Ninety-Nine Nights review
Hey, don't mislead me, game title!


You like Dynasty Warriors 2-6? Do you? Huh? Well, if you don't, then get out of here, because Ninety Nine Nights is, through and through, a Dynasty Warriors clone... well, it employs the elements that Dynasty Warriors made popular. You got fights against mobs of enemies, and special attacks that make crowd control a lot easier for yourself. The game adds a leveling up system, but that's not really enough to seperate it from the Dynasty Warriors series.

The story suffers from "who gives a shit" syndrome. Basically, a war between humans and monsters (ranging from orcs to goblins to druids) is waged, and it's over two orbs - light and dark. One side must protect their orb and acquire the other orb. Then, when they combine the two orbs together, the power will either bring calamity to the world, or enslave humanity, depending on who merges the orbs. Think capture the flag, but with orbs, and with much more at stake than being egged by the winning team. Oh well. Beats waging war over land, oil and religion - the latter two, not being of any concern to these armies.

Each of the seven characters you control have their reasons for fighting, and are all developed finely. Whether it's for revenge or for justice, each of the characters have their reasons, and throughout the course of the game, you'll grow to like them. Amongst that, depending on who you play as, they'll change the storyline drastically. In order to experience the different storylines, you have to unlock the characters by going through as the characters you already have, starting with the female lead and cover girl (no sexual term intended), Inphyy. Playing as different characters net you different story events, so even though the stories themselves are nothing special, you'll at least experience seven different storylines. None of the storylines are gripping tales or anything - just excuses to kill entire armies. I never once cared for the storylines, though the characters kept me interested because of their intentions and development.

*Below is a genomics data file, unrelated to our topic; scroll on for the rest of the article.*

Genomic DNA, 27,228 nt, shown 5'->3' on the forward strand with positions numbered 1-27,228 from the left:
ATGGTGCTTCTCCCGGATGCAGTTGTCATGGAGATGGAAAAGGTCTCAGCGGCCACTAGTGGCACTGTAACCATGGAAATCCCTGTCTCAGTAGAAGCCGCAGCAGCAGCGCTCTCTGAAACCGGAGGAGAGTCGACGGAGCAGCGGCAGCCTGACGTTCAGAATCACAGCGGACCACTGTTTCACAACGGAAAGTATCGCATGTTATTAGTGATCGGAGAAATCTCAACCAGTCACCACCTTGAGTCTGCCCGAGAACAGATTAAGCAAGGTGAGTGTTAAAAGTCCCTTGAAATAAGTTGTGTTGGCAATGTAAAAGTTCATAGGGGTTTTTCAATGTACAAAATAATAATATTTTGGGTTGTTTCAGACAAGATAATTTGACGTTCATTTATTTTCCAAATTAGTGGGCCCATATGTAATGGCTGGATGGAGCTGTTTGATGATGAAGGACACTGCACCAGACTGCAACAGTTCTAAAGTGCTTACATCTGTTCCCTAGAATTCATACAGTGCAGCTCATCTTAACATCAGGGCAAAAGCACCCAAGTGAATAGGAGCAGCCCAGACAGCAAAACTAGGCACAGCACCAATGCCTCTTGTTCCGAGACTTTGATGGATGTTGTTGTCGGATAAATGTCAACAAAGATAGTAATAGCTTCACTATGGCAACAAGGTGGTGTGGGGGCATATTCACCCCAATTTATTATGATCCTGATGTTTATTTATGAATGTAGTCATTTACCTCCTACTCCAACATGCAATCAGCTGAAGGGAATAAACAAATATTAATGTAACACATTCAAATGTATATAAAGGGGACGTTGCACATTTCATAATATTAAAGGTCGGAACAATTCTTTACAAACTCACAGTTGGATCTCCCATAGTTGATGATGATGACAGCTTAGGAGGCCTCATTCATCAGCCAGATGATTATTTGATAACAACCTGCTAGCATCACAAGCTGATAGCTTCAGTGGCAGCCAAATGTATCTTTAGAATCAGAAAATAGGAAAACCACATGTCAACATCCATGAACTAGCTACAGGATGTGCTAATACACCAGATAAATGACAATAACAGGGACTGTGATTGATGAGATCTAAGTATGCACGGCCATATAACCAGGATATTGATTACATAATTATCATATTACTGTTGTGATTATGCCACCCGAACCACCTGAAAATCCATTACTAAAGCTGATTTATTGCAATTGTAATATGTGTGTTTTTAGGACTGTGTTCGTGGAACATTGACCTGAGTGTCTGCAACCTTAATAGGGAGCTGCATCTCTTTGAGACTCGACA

If you're playing a hack and slash like this for storyline, you're just kidding yourself. It's all about the gameplay, baby! As far as the eye can see, the gameplay is fine. You get out a weapon, and slice and dice your way through the world's weakest yet biggest load of cannon fodder. You can perform ground combos, launch attacks, and aerial combos to destroy an army who can't even perform more than one hit at a time. It's like taking candy from a baby, which is why the game likes to throw some curveballs at you by giving you some high level units to fight off. Mages and captains will certainly give you a lot of grief, especially when you end up surrounded by grunts and you're too distracted to focus on said mages and captains. If that's not enough, bosses are often on the field with multiple grunts to distract you too. The worst part in all of this - if you die, you have to start the level all over again! That's not to say that it's an impossible game; just that it's tricky if you don't grind enough in the earlier levels.